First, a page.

Investing your money, as opposed to locking all of it away in the bank, is a great way to accumulate wealth over time. And in a recent survey by Wells Fargo and Gallup, investors -- defined as U.S. adults who have $10,000 or more in stocks, bonds, or mutual funds -- remain fairly optimistic about the economy.

At the same time, most are relatively fragile in the face of an unforeseen financial emergency. Case in point: Only 33% of investors say they're prepared to deal with an unplanned $10,000 expense. And that's a problem on multiple levels.

Will a whopping bill damage your finances?

At first glance, you might be thinking: "How likely am I to encounter a $10,000 expense?" But if you own a home, there are numerous things that could break down with repair costs that might well exceed that figure. Replacing a central air conditioning system, for instance, could run you upward of $10,000, depending on the unit in question and size of your living space. Similarly, if you live on a property with a septic system and come to need a new one, you may be looking at a similar figure if the job is complex.

Man holding a tool, talking to woman in a kitchen

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But it's not just homeowners who might encounter a humongous bill out of nowhere. If you get hurt or fall ill and need medical services your insurance won't cover, you could wind up paying many thousands of dollars just to recuperate.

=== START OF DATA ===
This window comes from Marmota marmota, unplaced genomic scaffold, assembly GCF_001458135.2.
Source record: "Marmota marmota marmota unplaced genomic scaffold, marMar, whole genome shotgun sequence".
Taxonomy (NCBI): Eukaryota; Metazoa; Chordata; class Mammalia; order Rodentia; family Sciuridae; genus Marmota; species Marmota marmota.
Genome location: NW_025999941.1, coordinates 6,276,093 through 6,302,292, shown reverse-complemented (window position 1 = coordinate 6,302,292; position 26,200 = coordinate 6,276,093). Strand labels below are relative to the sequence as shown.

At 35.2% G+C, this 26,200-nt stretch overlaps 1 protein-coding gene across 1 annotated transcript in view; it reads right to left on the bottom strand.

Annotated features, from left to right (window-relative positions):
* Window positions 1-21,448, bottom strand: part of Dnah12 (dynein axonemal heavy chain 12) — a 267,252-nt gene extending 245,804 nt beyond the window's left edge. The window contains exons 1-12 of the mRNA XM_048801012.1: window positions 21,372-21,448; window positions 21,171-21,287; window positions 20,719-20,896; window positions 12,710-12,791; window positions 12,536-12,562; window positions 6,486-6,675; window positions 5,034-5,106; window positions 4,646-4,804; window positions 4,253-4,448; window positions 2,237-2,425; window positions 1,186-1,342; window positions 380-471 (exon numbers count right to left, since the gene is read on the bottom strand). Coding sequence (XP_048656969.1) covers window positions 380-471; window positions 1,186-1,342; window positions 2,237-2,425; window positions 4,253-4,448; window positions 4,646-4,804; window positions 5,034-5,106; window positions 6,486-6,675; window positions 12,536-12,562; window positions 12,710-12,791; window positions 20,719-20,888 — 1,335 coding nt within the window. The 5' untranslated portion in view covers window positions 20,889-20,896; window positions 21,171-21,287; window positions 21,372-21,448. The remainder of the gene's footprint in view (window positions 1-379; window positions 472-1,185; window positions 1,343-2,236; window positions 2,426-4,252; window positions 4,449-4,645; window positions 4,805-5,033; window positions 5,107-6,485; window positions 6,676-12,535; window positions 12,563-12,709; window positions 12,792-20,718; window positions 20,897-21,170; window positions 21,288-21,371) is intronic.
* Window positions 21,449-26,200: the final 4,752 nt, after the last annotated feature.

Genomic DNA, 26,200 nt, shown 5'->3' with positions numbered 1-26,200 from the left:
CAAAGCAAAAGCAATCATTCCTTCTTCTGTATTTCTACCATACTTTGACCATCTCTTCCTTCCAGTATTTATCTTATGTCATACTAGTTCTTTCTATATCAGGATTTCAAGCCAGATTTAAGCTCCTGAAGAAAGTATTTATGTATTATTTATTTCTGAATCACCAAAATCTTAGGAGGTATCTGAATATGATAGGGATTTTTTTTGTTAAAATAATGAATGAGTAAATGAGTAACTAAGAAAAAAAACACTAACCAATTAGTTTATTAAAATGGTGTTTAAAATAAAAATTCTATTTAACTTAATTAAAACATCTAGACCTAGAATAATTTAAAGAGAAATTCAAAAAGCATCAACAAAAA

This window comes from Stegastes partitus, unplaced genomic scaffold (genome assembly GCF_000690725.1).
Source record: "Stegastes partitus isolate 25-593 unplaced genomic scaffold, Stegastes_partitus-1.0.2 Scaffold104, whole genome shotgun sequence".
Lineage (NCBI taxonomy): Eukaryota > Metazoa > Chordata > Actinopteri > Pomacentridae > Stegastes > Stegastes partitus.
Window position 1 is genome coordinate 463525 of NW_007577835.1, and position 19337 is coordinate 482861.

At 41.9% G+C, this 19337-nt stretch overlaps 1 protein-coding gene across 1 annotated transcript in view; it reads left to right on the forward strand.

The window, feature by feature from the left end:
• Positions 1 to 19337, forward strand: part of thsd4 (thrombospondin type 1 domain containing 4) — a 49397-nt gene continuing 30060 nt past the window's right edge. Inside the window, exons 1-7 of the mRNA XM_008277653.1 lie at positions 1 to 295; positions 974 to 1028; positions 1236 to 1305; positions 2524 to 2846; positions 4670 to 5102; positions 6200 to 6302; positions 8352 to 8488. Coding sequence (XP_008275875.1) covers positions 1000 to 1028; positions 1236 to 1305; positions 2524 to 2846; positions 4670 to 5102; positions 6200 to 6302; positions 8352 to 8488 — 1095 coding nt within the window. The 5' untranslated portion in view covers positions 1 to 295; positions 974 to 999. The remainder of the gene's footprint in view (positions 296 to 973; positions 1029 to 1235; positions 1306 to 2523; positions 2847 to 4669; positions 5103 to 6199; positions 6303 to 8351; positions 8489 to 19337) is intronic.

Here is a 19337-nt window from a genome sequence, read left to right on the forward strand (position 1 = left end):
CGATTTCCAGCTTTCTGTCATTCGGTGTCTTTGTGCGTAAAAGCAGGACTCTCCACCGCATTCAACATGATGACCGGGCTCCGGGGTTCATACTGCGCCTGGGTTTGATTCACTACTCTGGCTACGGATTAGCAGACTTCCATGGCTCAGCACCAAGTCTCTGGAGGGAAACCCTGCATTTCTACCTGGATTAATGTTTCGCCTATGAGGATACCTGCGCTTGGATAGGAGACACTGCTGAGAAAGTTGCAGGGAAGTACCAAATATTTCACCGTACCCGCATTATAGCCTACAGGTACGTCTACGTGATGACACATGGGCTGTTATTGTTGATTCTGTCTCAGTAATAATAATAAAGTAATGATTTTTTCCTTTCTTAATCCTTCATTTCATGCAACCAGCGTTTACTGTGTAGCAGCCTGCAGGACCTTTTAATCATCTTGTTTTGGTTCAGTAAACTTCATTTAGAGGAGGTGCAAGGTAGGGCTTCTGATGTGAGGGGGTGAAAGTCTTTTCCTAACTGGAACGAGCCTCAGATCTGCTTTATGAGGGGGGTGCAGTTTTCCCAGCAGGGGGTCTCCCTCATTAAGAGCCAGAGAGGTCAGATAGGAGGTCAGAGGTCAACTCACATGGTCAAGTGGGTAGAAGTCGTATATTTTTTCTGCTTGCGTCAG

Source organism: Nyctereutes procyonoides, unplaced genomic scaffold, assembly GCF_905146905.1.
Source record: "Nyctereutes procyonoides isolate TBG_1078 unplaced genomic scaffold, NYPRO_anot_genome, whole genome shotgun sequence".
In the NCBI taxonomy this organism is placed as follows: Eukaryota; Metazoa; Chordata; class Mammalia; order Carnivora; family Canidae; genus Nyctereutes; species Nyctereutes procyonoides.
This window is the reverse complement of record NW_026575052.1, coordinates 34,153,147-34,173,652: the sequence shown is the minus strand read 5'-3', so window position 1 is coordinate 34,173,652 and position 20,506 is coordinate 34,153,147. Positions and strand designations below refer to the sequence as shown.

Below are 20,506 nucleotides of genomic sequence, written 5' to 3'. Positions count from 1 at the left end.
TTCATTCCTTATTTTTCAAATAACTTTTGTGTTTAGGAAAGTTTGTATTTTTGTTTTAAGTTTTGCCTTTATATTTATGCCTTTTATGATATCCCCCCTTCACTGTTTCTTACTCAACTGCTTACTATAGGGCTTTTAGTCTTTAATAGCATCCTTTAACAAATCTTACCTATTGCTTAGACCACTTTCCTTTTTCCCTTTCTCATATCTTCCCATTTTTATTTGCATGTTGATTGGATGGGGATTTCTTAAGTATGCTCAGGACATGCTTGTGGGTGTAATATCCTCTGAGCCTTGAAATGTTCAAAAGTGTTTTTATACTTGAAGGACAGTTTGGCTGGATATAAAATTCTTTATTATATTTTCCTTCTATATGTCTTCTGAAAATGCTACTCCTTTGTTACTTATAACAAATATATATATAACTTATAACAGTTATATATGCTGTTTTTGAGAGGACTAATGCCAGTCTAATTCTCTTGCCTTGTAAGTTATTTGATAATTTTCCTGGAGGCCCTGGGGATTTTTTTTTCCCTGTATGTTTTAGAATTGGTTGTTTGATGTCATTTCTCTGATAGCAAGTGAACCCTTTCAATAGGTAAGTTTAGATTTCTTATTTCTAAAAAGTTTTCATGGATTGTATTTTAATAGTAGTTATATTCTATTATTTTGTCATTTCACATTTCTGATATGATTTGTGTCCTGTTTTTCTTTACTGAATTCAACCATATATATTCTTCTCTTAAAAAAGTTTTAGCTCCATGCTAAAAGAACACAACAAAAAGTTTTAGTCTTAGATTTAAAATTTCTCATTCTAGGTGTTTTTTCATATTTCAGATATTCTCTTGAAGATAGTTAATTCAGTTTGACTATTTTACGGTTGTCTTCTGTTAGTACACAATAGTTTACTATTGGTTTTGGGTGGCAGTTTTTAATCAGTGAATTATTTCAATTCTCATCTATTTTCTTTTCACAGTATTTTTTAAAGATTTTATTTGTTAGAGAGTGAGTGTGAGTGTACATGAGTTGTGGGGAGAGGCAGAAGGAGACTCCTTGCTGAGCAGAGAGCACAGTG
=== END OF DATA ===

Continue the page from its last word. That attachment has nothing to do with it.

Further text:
Furthermore, you never know when you might get laid off at work, thereby losing your income in the process. Granted, that's not an expense per se, but it does create a situation where you could find yourself in need of $10,000 (to pay your regular bills) in short order.

That's why it's so important to have emergency savings -- more so than an investment account, in fact. Without an emergency fund, you'll likely be forced to do one of two things when a large, unanticipated bill lands in your lap: liquidate investments, or charge that bill on a credit card. In the former scenario, you risk losing money if the value of those investments has dropped since you bought them. In the latter scenario, you risk racking up loads of interest and possibly damaging your credit in the process. Talk about a lose-lose.

First build your cushion, then invest

Make no mistake about it: Investing your money is a great way to fuel its growth. But before you load up your investment account, make sure you have a minimum of three months' worth of living expenses socked away in the bank, and ideally, more like six months' worth of expenses. This way, if you do lose your job or get smacked with a sudden bill, you have cash reserves to tap.

Furthermore, if your income is variable, you may want to stash away a little more money in a standard bank account -- say, nine to 12 months' worth of living expenses. Beyond that, however, you'll actually be doing yourself a disservice by keeping it in cash, so it certainly pays to invest your savings beyond that point. This way, you'll get the best of both worlds -- the safety net you need for emergencies, and the opportunity to build wealth for the future.